Add Samantha Bee to the list of media thinkers with a scheme to make money in local journalism.
On this week’s episode of “Full Frontal with Samantha Bee,” the “Daily Show” alumna became the latest late-night comedian to give journalism a boost. But, rather than put out a call for donations like her colleague John Oliver, Bee opted for a different strategy: lottery tickets.
During the segment, Bee interviewed Charlie Kratovil, the editor of a monthly newspaper in New Jersey called New Brunswick Today. The newspaper, which has a full-time staff of one, had a subscription base of less than 100 of the city’s 55,000 residents.
After consulting with serial entrepreneur Gabe Zichermann, Bee suggested that Kratovil needed to “gamify” the news to generate interest. Citing instances where prizes have encouraged people to vote, Bee suggested her team give out lottery tickets to encourage subscribership.
The promotion worked, Kratovil told Poynter. In the last 48 hours, New Brunswick Today has raised more than $11,500 from donors in the city and elsewhere.
The segment on “Full Frontal” couldn’t have come at a more opportune time, Kratovil said. The paper was already gearing up to launch a membership drive when Bee’s team got in touch toward the end of last year, so the recent flood of cash fits in with a strategy of going directly to readers for support. So far, New Brunswick Today has about 95 new subscribers who each pledged at least $50 each, he said. The paper also got multiple donations for more than $100.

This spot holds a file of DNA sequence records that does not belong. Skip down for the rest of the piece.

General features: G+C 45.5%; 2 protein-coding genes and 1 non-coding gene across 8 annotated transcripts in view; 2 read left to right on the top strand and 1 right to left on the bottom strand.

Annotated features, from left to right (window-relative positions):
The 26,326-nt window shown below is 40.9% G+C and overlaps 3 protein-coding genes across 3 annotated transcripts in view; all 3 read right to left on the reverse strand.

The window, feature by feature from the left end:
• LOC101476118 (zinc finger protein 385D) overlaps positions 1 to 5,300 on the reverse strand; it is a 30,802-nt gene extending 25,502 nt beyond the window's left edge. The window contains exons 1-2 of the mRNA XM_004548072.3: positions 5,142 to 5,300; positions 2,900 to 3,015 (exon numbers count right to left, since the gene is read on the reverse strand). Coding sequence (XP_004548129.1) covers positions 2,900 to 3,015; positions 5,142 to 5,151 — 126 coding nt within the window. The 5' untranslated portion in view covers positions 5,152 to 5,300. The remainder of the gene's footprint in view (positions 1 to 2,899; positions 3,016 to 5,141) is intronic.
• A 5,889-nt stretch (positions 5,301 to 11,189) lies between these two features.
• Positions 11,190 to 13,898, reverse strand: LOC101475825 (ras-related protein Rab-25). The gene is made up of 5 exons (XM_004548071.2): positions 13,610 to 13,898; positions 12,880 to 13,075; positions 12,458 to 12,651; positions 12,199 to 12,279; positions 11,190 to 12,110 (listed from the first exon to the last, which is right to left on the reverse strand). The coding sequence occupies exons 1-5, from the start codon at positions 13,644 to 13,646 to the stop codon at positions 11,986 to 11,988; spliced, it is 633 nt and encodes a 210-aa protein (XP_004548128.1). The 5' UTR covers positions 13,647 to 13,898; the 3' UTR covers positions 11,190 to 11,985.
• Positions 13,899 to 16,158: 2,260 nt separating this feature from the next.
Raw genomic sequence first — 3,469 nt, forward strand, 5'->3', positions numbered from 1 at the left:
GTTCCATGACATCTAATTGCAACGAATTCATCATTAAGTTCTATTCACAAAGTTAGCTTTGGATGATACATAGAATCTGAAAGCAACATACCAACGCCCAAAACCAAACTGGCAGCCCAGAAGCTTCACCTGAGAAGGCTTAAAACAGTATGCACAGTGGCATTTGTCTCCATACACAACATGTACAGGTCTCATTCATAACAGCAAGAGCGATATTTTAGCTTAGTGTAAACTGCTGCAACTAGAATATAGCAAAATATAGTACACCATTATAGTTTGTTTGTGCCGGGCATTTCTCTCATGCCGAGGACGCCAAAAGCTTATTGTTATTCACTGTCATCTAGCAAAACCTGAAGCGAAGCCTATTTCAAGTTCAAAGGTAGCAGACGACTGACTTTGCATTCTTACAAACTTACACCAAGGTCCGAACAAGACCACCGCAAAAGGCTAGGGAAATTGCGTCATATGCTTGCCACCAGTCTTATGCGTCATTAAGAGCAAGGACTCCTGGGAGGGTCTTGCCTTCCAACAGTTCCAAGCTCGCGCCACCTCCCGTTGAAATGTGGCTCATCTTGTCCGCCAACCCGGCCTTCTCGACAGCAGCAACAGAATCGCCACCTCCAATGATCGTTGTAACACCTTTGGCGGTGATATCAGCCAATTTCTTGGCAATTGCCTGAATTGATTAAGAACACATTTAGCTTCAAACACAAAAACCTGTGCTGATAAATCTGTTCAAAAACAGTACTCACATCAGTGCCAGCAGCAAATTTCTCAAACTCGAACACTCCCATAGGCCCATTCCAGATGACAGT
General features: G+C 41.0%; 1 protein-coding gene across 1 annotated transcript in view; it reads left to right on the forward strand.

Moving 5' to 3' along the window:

Is gamifying subscriptions a possible strategy for local news? That depends on how much of New Brunswick Today’s success has to do with Bee’s show and how much comes from the lottery tickets. Because some of the donations came from outside of New Brunswick, Kratovil is sure the celebrity endorsement gave the paper a boost.
“Certainly, a lot has to do with national TV exposure,” Kratovil said. “And we now have a $100 option where I’ll send you an autographed picture of me from the fourth grade.”
But he wouldn’t rule out gamification entirely. Some people really do need an incentive to take part in their community, even if it has little to do with reading a monthly newspaper.
“I think this is a model that’s worth trying again,” Kratovil said. “It makes sense. Especially after watching the final segment and hearing about the impact it’s had on voter turnout in that local election.”